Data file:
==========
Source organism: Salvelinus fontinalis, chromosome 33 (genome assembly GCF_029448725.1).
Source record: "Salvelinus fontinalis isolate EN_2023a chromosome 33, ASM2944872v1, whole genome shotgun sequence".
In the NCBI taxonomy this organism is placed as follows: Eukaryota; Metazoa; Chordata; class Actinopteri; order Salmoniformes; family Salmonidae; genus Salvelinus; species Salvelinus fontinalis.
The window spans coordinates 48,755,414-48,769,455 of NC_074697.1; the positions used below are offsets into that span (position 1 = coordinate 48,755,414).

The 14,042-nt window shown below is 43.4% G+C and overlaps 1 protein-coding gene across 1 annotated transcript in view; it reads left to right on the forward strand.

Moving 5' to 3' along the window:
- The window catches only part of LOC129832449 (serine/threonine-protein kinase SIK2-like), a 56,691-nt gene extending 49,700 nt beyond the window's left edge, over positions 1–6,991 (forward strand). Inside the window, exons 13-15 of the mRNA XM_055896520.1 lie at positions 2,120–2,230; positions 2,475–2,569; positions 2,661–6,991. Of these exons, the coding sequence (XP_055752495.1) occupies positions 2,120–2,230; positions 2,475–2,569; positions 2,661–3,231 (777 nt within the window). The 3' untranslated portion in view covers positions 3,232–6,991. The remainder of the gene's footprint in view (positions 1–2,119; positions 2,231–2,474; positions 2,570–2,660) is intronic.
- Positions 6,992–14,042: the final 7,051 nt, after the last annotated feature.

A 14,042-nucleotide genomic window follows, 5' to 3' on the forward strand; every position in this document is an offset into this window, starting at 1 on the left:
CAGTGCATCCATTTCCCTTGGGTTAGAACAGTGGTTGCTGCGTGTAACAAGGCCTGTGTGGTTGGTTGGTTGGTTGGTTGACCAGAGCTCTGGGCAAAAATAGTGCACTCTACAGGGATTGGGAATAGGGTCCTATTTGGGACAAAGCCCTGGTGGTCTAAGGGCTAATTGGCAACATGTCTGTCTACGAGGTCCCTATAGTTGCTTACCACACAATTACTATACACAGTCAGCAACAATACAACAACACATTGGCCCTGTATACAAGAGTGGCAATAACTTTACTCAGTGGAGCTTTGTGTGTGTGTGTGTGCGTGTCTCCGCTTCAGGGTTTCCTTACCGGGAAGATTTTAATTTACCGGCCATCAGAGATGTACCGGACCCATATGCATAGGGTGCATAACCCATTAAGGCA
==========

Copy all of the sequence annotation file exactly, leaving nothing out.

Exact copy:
Source organism: Salvelinus fontinalis, chromosome 33 (genome assembly GCF_029448725.1).
Source record: "Salvelinus fontinalis isolate EN_2023a chromosome 33, ASM2944872v1, whole genome shotgun sequence".
In the NCBI taxonomy this organism is placed as follows: Eukaryota; Metazoa; Chordata; class Actinopteri; order Salmoniformes; family Salmonidae; genus Salvelinus; species Salvelinus fontinalis.
The window spans coordinates 48,755,414-48,769,455 of NC_074697.1; the positions used below are offsets into that span (position 1 = coordinate 48,755,414).

The 14,042-nt window shown below is 43.4% G+C and overlaps 1 protein-coding gene across 1 annotated transcript in view; it reads left to right on the forward strand.

Moving 5' to 3' along the window:
- The window catches only part of LOC129832449 (serine/threonine-protein kinase SIK2-like), a 56,691-nt gene extending 49,700 nt beyond the window's left edge, over positions 1–6,991 (forward strand). Inside the window, exons 13-15 of the mRNA XM_055896520.1 lie at positions 2,120–2,230; positions 2,475–2,569; positions 2,661–6,991. Of these exons, the coding sequence (XP_055752495.1) occupies positions 2,120–2,230; positions 2,475–2,569; positions 2,661–3,231 (777 nt within the window). The 3' untranslated portion in view covers positions 3,232–6,991. The remainder of the gene's footprint in view (positions 1–2,119; positions 2,231–2,474; positions 2,570–2,660) is intronic.
- Positions 6,992–14,042: the final 7,051 nt, after the last annotated feature.

A 14,042-nucleotide genomic window follows, 5' to 3' on the forward strand; every position in this document is an offset into this window, starting at 1 on the left:
CAGTGCATCCATTTCCCTTGGGTTAGAACAGTGGTTGCTGCGTGTAACAAGGCCTGTGTGGTTGGTTGGTTGGTTGGTTGACCAGAGCTCTGGGCAAAAATAGTGCACTCTACAGGGATTGGGAATAGGGTCCTATTTGGGACAAAGCCCTGGTGGTCTAAGGGCTAATTGGCAACATGTCTGTCTACGAGGTCCCTATAGTTGCTTACCACACAATTACTATACACAGTCAGCAACAATACAACAACACATTGGCCCTGTATACAAGAGTGGCAATAACTTTACTCAGTGGAGCTTTGTGTGTGTGTGTGTGCGTGTCTCCGCTTCAGGGTTTCCTTACCGGGAAGATTTTAATTTACCGGCCATCAGAGATGTACCGGACCCATATGCATAGGGTGCATAACCCATTAAGGCA